Asiana Airlines pulls out of lucrative MRO business

Park Sae-jin Reporter() | Posted : August 29, 2016, 14:42 | Updated : August 29, 2016, 14:42

[Courtesy of Asiana Airlines]


Asiana Airlines has pulled out of a project to build a site for aircraft maintenance, repair, and operations, officials said Monday, as the country's second largest carrier company has been tied up with aggressive corporate restructuring to reduce cost and debt.

Maintenance, repair, and operations (MRO) have emerged as a new promising business as it can save repair expenses paid to external contractors. South Korea has promised to nurture home-grown MRO operators especially to reduce the heavy reliance of low-cost carriers on foreign service providers.

There has been a two-way race between the central city of Cheongju in North Chungcheong province and the southern port city of Sacheon to house an MRO site.

On Monday, North Chungcheong province governor Lee Si-jong said that it has received an official answer from Asiana about its withdrawal from the MRO project pushed by Cheongju which has already spent more than 32 billion won (28 million US dollars).

"We express our regret at Asiana Airlines which has pulled out of the Cheongju MRO project," he said.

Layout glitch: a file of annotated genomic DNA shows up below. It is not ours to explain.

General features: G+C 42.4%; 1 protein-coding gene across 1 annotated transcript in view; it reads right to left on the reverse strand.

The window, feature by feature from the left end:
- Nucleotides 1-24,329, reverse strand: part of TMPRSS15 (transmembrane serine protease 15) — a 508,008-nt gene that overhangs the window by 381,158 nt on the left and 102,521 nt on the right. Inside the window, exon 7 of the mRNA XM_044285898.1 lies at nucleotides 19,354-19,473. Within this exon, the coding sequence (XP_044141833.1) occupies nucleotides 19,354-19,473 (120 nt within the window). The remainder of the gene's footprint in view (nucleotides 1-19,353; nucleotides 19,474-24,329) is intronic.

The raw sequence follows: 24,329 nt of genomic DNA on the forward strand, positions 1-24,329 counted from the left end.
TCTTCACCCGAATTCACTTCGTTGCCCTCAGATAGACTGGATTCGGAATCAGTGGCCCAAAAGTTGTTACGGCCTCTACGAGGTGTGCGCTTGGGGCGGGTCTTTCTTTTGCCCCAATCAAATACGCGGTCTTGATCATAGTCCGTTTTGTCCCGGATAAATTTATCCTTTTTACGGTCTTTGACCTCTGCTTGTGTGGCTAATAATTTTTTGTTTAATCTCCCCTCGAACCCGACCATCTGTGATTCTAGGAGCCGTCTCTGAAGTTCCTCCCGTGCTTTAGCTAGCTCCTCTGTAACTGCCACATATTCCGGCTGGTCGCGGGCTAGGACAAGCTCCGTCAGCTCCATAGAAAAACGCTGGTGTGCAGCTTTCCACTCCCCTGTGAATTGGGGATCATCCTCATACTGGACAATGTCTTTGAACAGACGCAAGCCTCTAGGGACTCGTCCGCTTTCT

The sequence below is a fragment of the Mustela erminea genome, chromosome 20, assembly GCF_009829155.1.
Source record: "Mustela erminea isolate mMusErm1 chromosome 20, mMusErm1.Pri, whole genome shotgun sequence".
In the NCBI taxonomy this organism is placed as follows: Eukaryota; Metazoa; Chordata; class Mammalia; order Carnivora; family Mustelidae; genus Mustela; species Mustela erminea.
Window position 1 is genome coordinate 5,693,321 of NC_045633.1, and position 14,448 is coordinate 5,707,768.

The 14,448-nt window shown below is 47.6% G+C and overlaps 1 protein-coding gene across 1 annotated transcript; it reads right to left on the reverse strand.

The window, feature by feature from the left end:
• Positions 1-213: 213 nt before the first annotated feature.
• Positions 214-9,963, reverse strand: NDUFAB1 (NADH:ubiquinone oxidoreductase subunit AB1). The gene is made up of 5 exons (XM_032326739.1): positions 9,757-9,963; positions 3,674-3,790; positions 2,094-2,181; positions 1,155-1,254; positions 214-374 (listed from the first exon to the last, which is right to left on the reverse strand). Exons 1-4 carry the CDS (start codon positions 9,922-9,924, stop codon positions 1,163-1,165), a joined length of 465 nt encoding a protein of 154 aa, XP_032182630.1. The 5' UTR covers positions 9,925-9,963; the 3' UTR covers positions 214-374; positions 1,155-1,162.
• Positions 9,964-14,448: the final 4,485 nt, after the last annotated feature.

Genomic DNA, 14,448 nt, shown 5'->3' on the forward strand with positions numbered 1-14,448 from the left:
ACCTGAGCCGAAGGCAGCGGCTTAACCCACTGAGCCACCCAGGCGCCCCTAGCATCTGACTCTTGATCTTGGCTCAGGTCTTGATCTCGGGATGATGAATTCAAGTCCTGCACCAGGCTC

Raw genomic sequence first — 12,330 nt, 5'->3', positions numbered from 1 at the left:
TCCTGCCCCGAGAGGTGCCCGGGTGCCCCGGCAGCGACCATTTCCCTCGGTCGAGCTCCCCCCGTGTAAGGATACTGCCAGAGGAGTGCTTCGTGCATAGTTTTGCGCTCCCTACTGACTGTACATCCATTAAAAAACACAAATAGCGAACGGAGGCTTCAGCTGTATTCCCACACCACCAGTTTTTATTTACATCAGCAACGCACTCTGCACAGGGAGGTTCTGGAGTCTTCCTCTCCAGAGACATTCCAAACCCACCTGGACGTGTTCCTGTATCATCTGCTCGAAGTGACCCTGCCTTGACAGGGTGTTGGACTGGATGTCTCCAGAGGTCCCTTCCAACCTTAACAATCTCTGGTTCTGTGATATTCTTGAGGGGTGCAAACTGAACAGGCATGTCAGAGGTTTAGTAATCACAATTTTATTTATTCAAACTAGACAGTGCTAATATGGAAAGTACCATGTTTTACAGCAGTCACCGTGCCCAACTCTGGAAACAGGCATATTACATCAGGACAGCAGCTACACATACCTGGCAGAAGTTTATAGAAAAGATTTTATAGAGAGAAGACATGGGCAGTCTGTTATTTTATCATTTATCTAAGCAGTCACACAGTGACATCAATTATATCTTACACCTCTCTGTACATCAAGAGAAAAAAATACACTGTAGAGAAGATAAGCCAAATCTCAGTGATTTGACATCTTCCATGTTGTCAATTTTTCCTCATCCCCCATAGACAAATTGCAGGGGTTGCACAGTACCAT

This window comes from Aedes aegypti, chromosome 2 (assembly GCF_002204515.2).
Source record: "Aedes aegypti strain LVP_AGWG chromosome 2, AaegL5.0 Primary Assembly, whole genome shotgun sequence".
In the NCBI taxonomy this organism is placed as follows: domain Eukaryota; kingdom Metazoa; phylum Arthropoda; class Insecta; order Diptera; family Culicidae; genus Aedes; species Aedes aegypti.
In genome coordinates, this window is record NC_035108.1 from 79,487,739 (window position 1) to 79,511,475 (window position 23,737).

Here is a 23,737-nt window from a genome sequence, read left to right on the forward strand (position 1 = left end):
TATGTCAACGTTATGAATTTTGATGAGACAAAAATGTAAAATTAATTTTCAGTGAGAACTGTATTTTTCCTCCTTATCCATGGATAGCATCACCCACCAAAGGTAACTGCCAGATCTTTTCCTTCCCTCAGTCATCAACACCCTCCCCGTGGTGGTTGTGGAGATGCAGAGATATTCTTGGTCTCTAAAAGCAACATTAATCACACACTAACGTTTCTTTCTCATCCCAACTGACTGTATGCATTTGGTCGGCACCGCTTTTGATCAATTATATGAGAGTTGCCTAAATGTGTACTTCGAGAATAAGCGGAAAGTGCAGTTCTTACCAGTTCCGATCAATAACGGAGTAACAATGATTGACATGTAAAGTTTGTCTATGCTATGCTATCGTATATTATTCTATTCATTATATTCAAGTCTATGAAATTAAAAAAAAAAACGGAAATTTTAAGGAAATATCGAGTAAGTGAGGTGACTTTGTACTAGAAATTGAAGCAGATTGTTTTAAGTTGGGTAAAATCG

Originally, Asiana signed a deal to cooperate with Cheongju in January last year while Sacheon has teamed up with a consortium led by South Korea's sole aircraft manufacturer, Korea Aerospace Industries Ltd. (KAI).

KAI has been in a more advantageous position than Asiana, which saw its worst-ever year in 2015, hit by a sharp fall in air travel and tough competition with budget carriers.

Asiana reported a net loss of 81.5 billion won last year, a turnaround from a profit of 63 billion won a year ago. Its balance sheet improved this year as a result of its aggressive push for an overhaul of unprofitable routes and sales of noncore assets.

Asiana's second-quarter operating profit came to 28.8 billion won, compared with a loss of 67.1 billion won a year earlier, thanks to a jump in the number of local residents going abroad and strong demand in China, Japan and Southeast Asian nations.

But analysts have painted a gloomy long-term outlook for Asiana.

Aju News Lim Chang-won = cwlim34@ajunews.com
 
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